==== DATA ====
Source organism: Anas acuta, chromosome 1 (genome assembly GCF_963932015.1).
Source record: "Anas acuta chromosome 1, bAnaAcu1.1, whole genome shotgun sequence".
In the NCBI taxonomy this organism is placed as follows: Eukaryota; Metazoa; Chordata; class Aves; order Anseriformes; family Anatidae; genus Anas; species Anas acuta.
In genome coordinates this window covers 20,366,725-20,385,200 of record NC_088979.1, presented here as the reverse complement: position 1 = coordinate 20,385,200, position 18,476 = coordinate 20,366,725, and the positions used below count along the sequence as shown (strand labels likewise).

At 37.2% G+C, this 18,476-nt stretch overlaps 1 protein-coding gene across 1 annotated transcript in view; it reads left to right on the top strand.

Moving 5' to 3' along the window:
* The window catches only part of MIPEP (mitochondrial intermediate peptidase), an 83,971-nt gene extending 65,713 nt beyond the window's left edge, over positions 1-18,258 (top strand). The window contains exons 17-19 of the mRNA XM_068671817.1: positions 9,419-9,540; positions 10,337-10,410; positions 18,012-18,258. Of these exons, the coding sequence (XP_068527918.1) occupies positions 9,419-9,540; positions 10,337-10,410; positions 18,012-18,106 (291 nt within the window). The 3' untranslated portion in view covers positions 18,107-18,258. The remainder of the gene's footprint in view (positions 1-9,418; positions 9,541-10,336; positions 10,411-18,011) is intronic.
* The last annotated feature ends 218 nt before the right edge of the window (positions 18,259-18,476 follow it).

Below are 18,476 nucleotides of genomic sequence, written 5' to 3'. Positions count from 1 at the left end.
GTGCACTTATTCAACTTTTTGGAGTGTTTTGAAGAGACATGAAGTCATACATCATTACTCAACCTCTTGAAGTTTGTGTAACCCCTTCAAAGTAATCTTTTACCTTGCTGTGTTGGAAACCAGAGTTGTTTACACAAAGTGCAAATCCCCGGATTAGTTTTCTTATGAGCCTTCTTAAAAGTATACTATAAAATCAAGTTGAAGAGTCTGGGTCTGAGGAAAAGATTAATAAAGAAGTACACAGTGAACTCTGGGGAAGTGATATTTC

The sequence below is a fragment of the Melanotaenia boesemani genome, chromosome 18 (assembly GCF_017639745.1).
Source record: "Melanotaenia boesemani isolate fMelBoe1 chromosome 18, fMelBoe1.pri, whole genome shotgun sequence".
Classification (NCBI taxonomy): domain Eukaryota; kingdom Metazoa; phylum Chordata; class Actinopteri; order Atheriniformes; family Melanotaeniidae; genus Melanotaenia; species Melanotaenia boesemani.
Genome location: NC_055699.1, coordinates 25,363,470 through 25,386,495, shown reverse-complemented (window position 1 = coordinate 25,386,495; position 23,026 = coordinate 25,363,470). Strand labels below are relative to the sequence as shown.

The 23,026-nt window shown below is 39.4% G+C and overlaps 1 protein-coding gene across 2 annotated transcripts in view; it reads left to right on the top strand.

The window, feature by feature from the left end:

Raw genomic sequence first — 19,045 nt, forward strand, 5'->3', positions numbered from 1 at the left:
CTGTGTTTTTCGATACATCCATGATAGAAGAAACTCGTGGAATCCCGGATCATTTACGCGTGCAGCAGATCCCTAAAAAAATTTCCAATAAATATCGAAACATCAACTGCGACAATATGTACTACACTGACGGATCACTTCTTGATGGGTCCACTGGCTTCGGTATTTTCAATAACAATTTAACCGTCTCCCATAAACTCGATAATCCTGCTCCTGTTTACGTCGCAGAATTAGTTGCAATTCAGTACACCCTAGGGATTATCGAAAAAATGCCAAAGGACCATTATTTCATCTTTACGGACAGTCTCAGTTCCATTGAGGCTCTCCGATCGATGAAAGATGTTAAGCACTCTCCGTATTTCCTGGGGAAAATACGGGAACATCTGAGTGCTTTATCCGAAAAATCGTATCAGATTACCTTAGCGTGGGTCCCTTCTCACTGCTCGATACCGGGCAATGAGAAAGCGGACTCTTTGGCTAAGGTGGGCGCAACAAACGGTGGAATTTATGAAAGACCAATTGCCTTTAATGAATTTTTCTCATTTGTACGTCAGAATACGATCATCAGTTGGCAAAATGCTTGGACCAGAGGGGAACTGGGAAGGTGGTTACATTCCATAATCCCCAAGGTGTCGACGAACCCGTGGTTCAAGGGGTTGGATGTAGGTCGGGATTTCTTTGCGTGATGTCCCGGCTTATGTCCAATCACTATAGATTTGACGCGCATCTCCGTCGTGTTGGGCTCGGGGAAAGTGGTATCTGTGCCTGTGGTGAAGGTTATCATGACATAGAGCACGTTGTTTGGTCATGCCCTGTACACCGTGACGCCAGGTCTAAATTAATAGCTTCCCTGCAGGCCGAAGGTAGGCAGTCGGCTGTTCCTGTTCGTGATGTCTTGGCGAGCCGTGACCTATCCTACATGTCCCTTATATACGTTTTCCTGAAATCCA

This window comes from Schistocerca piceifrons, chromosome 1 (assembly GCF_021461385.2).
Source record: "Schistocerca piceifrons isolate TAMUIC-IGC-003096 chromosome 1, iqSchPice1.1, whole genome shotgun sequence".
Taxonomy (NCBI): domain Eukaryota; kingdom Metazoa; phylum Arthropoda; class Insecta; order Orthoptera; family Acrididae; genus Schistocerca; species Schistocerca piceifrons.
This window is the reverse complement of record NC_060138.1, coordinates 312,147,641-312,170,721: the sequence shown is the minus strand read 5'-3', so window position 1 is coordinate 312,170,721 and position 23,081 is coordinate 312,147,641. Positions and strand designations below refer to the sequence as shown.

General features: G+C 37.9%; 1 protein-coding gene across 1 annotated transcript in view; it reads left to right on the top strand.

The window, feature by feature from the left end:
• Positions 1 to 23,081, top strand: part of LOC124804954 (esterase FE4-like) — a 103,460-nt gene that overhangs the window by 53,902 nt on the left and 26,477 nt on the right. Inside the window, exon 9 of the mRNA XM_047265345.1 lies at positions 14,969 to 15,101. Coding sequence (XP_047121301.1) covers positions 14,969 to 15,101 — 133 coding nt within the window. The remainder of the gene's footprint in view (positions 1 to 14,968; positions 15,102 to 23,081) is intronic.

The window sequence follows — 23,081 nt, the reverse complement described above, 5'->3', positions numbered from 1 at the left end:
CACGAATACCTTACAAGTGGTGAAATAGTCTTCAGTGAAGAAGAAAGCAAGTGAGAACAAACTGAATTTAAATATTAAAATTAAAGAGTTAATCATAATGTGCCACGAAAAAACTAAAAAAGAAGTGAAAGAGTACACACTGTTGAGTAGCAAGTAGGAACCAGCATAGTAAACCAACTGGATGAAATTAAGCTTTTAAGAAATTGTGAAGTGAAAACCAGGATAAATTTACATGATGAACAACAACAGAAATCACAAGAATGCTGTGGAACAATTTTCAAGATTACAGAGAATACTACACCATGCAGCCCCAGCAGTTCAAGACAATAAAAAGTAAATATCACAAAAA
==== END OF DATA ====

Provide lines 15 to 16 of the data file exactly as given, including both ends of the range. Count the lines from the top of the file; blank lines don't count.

The 23,026-nt window shown below is 39.4% G+C and overlaps 1 protein-coding gene across 2 annotated transcripts in view; it reads left to right on the top strand.

The window, feature by feature from the left end: